A new AM Best report indicates the operating performance of rated US captive insurers continued to surpass that of their commercial market peers in 2020, alongside emerging areas of growth, due to COVID-19-fueled market conditions.
Analysts explain how captives’ inherent flexibility and control in managing risk drives profitability and retain earnings while simultaneously creating value for policyholders and stakeholders, regardless of market conditions.
In 2020, AM Best-rated US captives reported another strong year, with a pretax operating income of $942 million, down modestly from the $1.01 billion reported in 2019, but still strong—particularly when compared with the results of the commercial casualty peer composite.
Additionally, analysts note how the five-year average combined ratio of 83.4 outstripped the 107.7 of their commercial counterparts by a wide margin.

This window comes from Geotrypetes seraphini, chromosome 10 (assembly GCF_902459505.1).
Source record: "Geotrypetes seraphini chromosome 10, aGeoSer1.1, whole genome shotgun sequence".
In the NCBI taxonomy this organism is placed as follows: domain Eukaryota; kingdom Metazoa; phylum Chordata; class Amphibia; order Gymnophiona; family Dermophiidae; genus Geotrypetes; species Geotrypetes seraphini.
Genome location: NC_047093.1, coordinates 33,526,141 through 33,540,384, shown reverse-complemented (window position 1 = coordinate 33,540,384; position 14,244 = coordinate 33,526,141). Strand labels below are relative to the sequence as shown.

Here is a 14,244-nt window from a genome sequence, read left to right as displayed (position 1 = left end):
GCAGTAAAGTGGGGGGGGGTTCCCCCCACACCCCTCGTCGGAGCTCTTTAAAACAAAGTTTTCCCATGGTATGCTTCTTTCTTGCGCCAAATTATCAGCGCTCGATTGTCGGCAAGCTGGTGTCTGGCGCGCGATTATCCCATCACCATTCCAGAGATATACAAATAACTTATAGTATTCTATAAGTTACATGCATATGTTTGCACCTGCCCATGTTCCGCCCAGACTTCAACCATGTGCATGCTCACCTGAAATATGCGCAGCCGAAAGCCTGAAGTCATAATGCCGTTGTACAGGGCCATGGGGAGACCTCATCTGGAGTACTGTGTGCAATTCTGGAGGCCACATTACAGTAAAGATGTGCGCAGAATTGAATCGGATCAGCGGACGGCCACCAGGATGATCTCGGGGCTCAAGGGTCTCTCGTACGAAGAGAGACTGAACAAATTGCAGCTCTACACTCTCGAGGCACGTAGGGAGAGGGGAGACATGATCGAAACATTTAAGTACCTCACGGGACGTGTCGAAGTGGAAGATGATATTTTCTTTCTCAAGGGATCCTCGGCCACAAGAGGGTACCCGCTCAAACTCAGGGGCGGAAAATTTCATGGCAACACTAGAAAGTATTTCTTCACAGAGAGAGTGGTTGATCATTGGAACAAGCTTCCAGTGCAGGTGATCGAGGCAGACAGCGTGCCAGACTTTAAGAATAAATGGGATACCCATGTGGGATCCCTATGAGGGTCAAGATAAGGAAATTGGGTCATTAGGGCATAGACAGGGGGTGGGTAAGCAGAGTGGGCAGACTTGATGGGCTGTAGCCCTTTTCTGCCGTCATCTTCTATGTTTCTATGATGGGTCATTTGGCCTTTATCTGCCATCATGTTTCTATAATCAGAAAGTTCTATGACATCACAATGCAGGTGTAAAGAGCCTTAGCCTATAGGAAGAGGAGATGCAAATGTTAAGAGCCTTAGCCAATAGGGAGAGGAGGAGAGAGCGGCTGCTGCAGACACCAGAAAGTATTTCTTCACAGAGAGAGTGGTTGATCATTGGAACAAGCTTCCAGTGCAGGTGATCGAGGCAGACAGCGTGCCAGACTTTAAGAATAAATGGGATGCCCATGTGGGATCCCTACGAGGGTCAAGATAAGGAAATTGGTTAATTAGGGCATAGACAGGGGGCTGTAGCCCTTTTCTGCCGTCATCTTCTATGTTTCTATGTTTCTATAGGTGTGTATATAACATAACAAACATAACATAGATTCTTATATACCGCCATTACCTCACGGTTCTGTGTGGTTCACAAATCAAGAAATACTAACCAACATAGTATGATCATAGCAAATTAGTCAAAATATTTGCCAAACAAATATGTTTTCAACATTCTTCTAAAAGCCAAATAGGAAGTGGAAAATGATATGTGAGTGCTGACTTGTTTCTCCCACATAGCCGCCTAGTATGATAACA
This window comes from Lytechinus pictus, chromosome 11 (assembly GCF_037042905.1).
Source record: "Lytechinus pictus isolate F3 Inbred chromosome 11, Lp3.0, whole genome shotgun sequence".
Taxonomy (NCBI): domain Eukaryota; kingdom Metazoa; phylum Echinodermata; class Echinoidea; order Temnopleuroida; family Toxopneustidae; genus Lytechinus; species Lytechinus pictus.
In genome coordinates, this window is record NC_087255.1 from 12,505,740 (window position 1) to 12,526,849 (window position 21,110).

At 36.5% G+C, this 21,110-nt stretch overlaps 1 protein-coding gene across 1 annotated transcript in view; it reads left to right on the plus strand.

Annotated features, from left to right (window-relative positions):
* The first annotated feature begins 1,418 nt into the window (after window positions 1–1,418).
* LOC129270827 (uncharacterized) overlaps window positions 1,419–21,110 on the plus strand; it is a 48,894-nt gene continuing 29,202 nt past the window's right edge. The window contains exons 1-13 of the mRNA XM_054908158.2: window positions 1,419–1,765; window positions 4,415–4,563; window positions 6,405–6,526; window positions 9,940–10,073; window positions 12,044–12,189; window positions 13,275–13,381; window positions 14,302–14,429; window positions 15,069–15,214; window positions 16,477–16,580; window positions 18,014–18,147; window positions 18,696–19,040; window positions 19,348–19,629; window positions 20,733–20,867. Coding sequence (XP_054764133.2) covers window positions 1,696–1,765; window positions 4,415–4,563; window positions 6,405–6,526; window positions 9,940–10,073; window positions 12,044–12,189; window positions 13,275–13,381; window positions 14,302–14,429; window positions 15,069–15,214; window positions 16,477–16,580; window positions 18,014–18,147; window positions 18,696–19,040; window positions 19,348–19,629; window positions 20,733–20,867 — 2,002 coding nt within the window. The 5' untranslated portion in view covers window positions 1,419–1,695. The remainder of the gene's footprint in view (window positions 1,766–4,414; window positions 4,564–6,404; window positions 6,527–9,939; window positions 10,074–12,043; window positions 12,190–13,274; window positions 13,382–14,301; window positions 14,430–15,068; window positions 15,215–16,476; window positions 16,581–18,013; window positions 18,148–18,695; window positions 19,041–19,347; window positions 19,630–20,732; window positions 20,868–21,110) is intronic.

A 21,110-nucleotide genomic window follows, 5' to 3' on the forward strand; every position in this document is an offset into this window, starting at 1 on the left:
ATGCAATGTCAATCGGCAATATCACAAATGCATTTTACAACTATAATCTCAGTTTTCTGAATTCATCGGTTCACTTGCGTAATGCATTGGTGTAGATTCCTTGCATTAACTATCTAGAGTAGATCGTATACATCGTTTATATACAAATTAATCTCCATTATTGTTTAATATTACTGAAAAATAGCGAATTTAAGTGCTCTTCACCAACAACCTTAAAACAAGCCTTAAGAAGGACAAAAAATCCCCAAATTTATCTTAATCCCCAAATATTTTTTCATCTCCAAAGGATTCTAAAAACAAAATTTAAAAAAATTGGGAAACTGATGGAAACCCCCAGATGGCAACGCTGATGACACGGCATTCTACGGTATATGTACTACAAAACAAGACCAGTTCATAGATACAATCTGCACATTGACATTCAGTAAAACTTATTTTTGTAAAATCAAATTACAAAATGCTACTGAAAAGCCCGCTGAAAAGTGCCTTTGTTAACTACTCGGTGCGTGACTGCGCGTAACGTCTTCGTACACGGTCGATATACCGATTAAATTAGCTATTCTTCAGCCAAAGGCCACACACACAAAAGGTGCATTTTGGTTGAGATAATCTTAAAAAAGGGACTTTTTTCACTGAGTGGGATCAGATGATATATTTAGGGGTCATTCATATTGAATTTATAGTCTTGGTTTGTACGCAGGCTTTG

Year over year, the AM Best-rated US captives recorded a 4.1-percentage point improvement on their combined ratio to 97.9 in 2020.
Overall, between 2016 and 2020, captives added $3.4 billion to their year-end surplus while returning $5.2 billion in stockholder and policyholder dividends, representing $8.6 billion in insurance cost savings that captives retained for their own organizations by not purchasing coverage from third parties in the commercial market.
With the hardened commercial insurance market and increased cost of reinsurance, captives are balancing risk appetites with self-insurance savings to determine whether or by how much to increase net retentions or to participate in the reinsurance tower to manage costs.
The report states that captives continue to explore coverages for employee benefits and medical stop loss, as well as in writing traditional lines of business where rates have climbed following catastrophe losses or those with ongoing uncertainty related to COVID-19; for example, directors and officers, errors and omissions and commercial auto liability insurance.
Overall, captive insurers remain nimble and stable despite persistently low interest rates and the recent turbulence in equities.
Captives also tend to stay away from alternative investment strategies despite the low interest rate environment.